The truth behind donated breast milk

For other moms, the thought of donated breast milk is foreign, even strange.

Breast Milk or formula? If you're a mother, you've probably heard this. If you're not, you know someone who has.

For me, I struggled to make enough milk for my twins and the guilt was real, even a little embarrassing. The baby formula worked for us, but as I clung to middle ground, I never once asked myself why not use donated milk?

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“His name is Princeton, and when he was born yesterday, he came really, really fast," said NICU mom Raven Taylor.

Inside the Neonatal intensive care unit at Cook Children’s Medical Center in Fort Worth, newborns are busy fighting.

"Of course I'm asking a hundred questions," said Taylor. Her baby, Princeton, can't breathe on his own. And moms like her who are scared, sleep deprived and stressed out, can't produce the milk her child needs.

“The first couple of days is very critical. You have this sick child, sick baby in the NICU, and you’re not able to provide the milk. It’s devastating,” said Wendy Dougherty. She’s been a nurse at Cook Children’s for nearly 20 years.

Nurses and doctors know breast milk helps the most fragile preemies. It provides antibodies and nutrients to help them thrive.

Taylor was offered donated milk at the hospital, and she happily took it. “You want your kids to have the best, and if you can't give it to them, then you want to find ways to make sure it happens," she said.

But for other moms, the thought of donated breast milk is foreign, even strange.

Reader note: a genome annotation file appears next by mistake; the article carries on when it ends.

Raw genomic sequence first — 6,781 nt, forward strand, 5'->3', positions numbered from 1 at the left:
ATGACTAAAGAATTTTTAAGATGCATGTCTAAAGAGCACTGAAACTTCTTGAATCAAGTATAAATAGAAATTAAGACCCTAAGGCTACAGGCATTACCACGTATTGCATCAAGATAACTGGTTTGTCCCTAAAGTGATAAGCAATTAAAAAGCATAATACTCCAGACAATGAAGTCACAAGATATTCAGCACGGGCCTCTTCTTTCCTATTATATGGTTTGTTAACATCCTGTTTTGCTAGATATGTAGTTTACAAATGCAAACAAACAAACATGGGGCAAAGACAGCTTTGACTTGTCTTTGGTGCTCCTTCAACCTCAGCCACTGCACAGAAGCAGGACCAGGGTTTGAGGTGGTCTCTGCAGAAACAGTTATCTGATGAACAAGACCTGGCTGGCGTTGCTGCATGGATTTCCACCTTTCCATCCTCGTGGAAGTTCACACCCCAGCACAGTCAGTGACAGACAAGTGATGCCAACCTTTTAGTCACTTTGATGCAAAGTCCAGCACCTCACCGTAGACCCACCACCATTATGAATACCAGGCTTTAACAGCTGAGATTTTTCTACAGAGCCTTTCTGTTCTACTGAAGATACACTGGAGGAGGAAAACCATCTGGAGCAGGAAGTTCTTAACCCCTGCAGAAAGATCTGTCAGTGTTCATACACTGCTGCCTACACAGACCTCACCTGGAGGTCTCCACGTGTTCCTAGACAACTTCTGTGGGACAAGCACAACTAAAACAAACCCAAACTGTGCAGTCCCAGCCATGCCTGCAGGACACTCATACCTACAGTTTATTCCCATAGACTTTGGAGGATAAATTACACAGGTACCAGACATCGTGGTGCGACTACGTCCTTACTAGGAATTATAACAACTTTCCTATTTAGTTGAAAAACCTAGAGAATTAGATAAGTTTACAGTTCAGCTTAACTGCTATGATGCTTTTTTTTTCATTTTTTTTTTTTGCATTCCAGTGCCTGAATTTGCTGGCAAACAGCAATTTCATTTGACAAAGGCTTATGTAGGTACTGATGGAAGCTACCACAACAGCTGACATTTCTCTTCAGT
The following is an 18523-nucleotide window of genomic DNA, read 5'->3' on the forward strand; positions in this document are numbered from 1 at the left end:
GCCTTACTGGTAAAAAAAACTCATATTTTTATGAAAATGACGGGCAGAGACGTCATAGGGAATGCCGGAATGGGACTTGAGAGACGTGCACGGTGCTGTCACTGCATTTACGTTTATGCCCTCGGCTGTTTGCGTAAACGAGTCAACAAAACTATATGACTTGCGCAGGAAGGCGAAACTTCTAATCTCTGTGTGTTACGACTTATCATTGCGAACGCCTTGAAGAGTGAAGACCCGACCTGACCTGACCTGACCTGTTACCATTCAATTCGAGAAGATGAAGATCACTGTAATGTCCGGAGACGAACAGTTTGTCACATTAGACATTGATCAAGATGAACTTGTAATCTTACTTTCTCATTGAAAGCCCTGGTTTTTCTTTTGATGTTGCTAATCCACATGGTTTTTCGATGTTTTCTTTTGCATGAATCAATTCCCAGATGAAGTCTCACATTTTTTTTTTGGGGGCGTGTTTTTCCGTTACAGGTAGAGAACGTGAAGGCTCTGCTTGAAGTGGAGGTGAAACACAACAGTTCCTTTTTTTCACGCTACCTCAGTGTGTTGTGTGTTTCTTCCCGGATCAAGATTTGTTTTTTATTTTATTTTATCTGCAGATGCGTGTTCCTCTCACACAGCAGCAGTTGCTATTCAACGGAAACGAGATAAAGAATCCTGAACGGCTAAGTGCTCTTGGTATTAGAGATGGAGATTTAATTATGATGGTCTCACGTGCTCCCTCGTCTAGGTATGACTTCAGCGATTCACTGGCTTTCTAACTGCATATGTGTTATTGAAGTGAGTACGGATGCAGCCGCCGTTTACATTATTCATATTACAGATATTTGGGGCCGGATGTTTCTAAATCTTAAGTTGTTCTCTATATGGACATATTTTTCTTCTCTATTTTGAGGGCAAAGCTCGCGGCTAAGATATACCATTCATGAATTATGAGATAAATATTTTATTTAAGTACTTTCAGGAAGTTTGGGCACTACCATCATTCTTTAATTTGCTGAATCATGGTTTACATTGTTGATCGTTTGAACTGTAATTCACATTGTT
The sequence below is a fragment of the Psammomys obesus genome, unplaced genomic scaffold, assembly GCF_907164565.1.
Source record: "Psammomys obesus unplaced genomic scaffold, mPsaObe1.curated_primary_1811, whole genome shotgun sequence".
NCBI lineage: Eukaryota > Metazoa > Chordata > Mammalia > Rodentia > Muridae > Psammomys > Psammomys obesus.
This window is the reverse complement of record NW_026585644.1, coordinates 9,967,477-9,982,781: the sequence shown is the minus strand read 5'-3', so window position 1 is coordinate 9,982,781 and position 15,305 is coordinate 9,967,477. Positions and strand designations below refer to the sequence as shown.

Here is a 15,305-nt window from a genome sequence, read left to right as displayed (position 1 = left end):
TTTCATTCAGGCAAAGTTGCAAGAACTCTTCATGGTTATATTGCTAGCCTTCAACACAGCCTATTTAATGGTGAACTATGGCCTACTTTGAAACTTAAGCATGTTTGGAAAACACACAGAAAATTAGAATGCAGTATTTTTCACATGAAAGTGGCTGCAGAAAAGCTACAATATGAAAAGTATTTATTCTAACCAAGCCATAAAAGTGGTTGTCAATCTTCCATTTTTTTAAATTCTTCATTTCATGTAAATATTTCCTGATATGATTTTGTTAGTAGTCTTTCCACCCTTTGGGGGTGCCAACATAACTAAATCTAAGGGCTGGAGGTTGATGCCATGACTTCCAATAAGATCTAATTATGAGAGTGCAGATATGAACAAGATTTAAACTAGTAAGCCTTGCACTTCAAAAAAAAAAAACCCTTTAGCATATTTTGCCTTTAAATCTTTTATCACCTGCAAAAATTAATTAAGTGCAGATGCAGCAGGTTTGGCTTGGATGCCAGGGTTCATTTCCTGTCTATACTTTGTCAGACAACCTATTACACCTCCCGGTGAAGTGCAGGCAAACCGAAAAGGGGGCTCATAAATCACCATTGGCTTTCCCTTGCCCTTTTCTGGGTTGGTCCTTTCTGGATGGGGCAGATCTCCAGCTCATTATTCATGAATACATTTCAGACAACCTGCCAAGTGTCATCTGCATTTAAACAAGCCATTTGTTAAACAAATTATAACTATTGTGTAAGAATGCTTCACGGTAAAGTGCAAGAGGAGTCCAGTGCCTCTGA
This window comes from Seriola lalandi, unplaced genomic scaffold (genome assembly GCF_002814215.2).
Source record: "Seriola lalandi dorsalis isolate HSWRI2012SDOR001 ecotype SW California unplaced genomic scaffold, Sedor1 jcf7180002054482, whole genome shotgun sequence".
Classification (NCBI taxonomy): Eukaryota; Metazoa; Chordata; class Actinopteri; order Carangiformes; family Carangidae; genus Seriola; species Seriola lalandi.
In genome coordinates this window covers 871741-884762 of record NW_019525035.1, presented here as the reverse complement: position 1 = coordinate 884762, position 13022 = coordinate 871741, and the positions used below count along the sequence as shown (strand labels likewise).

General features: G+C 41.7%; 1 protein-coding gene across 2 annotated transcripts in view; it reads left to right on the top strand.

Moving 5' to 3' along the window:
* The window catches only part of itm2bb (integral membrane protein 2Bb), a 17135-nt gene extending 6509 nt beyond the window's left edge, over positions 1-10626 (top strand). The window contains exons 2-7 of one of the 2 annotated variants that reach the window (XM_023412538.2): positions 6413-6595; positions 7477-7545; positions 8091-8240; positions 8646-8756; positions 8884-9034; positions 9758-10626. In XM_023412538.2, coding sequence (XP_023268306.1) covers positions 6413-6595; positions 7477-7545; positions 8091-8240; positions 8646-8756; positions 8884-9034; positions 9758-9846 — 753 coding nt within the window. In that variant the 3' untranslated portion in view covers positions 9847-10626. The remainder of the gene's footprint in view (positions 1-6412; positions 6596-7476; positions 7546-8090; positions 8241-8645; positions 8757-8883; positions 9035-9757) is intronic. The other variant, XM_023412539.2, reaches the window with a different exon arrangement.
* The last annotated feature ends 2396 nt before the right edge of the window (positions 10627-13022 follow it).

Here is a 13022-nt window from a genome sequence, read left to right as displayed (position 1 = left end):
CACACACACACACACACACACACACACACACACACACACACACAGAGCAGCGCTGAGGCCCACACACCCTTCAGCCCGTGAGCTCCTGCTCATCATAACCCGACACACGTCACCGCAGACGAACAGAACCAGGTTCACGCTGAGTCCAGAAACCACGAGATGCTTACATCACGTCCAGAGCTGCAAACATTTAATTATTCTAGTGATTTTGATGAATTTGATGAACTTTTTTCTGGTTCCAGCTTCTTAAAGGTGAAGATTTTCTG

In my case, I didn't even know it was an option when I birthed my twins five years ago. And truth be told, probably wouldn't have even considered it if I had.

“The breast milk is safe. Very similar to the way blood banks screen donors. We screen our donor moms that way," said Amy Vickers, executive director of the Mother’s Milk Bank of North Texas.

Vickers said there are strict guidelines and blood tests before you become a donor. The milk is pasteurized, tested and re-tested.

"We've not had a case of a baby injured or harmed by the use of donor milk," said Vickers.

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And word has gotten out about their success. There's been an astonishing 80 percent increase in the amount of donated milk over the last five years.

"They are donating milk not for anything, but for the feeling of knowing they are helping to save the life of another baby," said Vickers.

Casey Burch is a donor. "I always believe that it takes a village to raise a child," she said.

What's shocking about Casey is that she dropped off 18,000 ounces of milk in just eight months. That’s more than 140 gallons. One of the largest amounts ever donated to the Mother's Milk Bank.

"So it's really mind-boggling, but just to know that with one ounce, you can feed three babies. So that was over 50,000 babies I was able to feed. I was like 'Wow!'" she said.

We all know that it takes a village to raise a child. Now we know a village can also feed them.